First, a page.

Wawrzynski v. H.J. Heinz Company: CAFC Jurisdiction and Preemption of State Law Claims

By Jason Rantanen

The primary issue in this case is whether the Federal Circuit has subject matter jurisdiction over the appeal.  On that issue, the court's analysis of the arguments presented by the parties is solid.  However, in addition to concluding that it lacks jurisdiction, the panel seemingly also rules on a substantive issue in the appeal: whether patent law preempts the plaintiff's state law claims for unjust enrichment and breach of implied contract based on its alleged use (without payment) of the plaintiff's creative ideas.  Without engaging in any substantive analysis, the court concludes that "nothing in federal patent law now stands in the way of Mr. Wawrzynski pursuing his state law claims," a result that is – at least based on the court's minimal discussion of the issue – difficult to reconcile with substantial Supreme Court precedent on the subject.

Wawrzynski v. H.J. Heinz Company (Fed. Cir. 2013) Download Wawrzynski v Heinz
Panel: Newman, Plager (author), Prost 

David Wawrzynski is an entrepreneur who owns his own food delivery company.  During the 1990's, he developed a method for dipping and wiping an article of food, such as a French fry, in a specially configured condiment package.  In 1997, the patent office granted him a patent, No. 5,676,990, for a "Method of Food Article Dipping and Wiping in a Condiment Container."  The sole drawing in that patent is below.

990 patentIn 2008, Wawrzynski sent a letter to the Heinz Company presenting his condiment packaging ideas (including his "Little Dipper" concept) and soliciting a meeting.  He included promotional materials that depicted a condiment package similar to the container depicted in the '990 patent and stated that the features of the "Little Dipper" were subject to his patent.  Heinz invited Wawarzynski to meet with his representatives to present his product ideas, which he did.  At that meeting, Wawrzwynski contends that he shared the idea of creating a "dual function" product that permitted a customer to either dip a food article or squeeze out the condiment.  Following the meeting, Heinz indicated that it was not interested in Wawrzynski's product ideas and did not wish to receive additional information from him.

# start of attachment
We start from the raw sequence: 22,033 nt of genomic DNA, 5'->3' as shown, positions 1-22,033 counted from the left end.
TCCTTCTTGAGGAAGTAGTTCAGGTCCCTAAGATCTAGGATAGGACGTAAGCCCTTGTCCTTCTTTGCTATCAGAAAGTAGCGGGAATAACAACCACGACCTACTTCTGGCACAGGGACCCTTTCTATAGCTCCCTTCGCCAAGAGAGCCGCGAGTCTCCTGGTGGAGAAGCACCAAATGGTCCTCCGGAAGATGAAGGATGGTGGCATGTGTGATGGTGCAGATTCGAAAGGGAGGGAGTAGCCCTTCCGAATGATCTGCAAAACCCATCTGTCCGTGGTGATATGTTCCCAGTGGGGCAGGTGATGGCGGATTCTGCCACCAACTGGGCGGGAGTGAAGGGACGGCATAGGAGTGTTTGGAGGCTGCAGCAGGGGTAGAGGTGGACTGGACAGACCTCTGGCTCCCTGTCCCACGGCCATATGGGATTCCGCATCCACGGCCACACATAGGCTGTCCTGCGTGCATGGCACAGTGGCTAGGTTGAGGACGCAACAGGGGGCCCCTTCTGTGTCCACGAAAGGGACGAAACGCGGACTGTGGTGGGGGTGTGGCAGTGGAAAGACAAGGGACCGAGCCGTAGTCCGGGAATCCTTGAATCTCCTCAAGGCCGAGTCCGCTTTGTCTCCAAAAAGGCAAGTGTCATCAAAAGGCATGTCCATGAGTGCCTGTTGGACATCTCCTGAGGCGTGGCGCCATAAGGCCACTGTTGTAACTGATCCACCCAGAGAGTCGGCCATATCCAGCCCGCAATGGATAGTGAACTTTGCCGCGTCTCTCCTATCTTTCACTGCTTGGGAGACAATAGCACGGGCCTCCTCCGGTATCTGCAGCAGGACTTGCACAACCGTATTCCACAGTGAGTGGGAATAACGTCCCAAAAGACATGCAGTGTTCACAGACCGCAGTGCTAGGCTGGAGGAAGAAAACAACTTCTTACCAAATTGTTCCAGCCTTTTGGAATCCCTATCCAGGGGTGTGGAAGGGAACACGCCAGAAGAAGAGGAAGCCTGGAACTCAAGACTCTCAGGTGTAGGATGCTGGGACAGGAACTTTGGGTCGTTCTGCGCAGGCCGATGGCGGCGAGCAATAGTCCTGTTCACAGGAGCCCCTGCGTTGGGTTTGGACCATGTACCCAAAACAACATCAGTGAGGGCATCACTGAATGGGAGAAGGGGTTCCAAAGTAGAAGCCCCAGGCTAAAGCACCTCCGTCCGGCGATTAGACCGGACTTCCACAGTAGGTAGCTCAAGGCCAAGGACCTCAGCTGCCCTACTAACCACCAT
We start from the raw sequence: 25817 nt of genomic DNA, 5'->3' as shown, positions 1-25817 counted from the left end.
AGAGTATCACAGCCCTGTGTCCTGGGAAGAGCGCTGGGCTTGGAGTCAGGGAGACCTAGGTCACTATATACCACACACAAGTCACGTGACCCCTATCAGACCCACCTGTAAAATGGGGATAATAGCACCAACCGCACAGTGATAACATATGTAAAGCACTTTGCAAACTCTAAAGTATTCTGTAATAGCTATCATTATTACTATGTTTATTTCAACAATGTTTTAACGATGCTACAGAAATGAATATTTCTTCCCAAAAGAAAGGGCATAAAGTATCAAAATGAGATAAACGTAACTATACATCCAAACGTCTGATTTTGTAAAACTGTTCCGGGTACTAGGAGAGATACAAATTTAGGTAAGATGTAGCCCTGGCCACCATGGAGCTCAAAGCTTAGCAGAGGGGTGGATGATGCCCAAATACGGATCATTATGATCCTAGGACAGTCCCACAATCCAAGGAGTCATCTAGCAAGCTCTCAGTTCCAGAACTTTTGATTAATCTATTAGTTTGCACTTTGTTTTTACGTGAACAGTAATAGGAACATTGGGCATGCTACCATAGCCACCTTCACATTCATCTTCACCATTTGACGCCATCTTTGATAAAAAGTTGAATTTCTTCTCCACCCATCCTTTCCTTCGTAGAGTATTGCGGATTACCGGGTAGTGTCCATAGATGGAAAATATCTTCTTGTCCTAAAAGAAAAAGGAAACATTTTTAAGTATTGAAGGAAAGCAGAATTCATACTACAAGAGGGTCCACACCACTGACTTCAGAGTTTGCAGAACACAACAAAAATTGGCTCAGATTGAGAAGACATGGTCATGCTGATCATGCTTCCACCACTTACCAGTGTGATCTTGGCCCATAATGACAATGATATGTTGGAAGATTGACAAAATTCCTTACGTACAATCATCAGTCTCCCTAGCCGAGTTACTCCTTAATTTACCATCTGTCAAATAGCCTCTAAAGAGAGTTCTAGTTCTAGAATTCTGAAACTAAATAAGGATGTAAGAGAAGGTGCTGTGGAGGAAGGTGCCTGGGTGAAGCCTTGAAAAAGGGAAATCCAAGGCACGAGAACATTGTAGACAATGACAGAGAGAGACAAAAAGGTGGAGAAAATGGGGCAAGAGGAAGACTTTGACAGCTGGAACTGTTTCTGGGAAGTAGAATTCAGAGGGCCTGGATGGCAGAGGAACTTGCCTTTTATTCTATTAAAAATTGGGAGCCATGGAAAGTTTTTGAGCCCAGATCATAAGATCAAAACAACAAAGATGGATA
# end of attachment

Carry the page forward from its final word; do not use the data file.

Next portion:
A few months later, Heinz released its new "DIP & SQUEEZE" packet.  In a surprising coincidence, my wife happened to bring a couple of these items home on Friday so I took the following picture:

Heinz

On October 5, 2010, Wawrzynski filed a lawsuit against Heinz in Michigan state court. (Heinz removed on the basis of diversity jurisdiction.)  Wawrzynski's amended complaint contains two legal claims: breach of an implied contract and unjust enrichment based on Heinz's alleged use of Wawrzynski's ideas for condiment packaging.  The general allegations also reference the '990 patent. 

The case was subsequently transferred to the Western District of Pennsylvania and Heinz filed an answer and counterclaim alleging that it did not infringe the Wawrzynksi patent and that the patent was invalid.  Wawrzynski answered the counterclaim stating, among other things, that "Mr. Wawrzynski avers that there is no case in controversy regarding the ‘990 Patent because he admits that Heinz is not infringing on it."  He also provided Heinz with a covenant not to sue on the '990 patent.